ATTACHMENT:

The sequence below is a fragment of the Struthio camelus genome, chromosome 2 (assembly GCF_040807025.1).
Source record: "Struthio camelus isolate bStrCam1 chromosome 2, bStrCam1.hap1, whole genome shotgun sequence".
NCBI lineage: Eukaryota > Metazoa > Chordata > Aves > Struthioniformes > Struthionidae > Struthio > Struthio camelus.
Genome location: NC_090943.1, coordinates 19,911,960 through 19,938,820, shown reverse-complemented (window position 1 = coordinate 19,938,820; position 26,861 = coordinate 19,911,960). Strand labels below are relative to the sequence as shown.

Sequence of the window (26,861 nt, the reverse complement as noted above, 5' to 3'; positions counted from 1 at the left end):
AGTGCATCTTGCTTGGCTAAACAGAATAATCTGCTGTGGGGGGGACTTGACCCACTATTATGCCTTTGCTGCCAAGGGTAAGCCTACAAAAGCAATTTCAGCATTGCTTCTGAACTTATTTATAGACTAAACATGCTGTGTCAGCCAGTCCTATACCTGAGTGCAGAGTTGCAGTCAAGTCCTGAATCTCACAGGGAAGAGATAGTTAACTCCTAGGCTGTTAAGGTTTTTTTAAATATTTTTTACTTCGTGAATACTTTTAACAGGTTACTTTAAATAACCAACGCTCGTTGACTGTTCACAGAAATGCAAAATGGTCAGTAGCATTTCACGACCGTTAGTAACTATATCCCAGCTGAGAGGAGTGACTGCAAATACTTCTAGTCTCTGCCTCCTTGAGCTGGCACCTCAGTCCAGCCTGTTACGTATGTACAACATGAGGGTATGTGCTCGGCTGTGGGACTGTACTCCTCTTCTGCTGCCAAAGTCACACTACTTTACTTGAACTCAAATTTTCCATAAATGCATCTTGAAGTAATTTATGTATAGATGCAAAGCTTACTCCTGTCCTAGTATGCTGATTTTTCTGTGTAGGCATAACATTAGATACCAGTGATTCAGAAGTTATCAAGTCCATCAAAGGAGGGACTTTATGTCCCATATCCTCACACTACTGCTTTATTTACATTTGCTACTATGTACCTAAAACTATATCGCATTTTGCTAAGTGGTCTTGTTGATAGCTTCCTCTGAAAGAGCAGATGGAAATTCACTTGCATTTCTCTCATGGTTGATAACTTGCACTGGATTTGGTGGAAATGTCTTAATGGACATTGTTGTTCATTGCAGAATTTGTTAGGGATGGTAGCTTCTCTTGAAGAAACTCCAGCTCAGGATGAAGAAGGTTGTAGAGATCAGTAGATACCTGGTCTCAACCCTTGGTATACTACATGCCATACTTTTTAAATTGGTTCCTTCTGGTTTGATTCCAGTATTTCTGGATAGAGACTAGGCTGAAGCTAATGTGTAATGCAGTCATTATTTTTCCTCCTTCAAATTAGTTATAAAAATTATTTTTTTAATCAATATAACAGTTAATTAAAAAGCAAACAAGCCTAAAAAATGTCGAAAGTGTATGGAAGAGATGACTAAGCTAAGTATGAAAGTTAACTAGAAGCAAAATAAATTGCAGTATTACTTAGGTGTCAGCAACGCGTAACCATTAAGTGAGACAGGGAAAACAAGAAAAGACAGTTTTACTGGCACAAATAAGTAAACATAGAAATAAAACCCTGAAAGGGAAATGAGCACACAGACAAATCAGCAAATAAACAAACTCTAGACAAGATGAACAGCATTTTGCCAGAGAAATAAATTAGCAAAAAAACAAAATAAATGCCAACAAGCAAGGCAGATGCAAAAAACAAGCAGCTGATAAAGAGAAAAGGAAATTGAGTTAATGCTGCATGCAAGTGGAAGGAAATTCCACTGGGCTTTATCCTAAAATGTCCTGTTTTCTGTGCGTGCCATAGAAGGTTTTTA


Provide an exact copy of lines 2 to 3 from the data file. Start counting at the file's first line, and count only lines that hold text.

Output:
Source record: "Struthio camelus isolate bStrCam1 chromosome 2, bStrCam1.hap1, whole genome shotgun sequence".
NCBI lineage: Eukaryota > Metazoa > Chordata > Aves > Struthioniformes > Struthionidae > Struthio > Struthio camelus.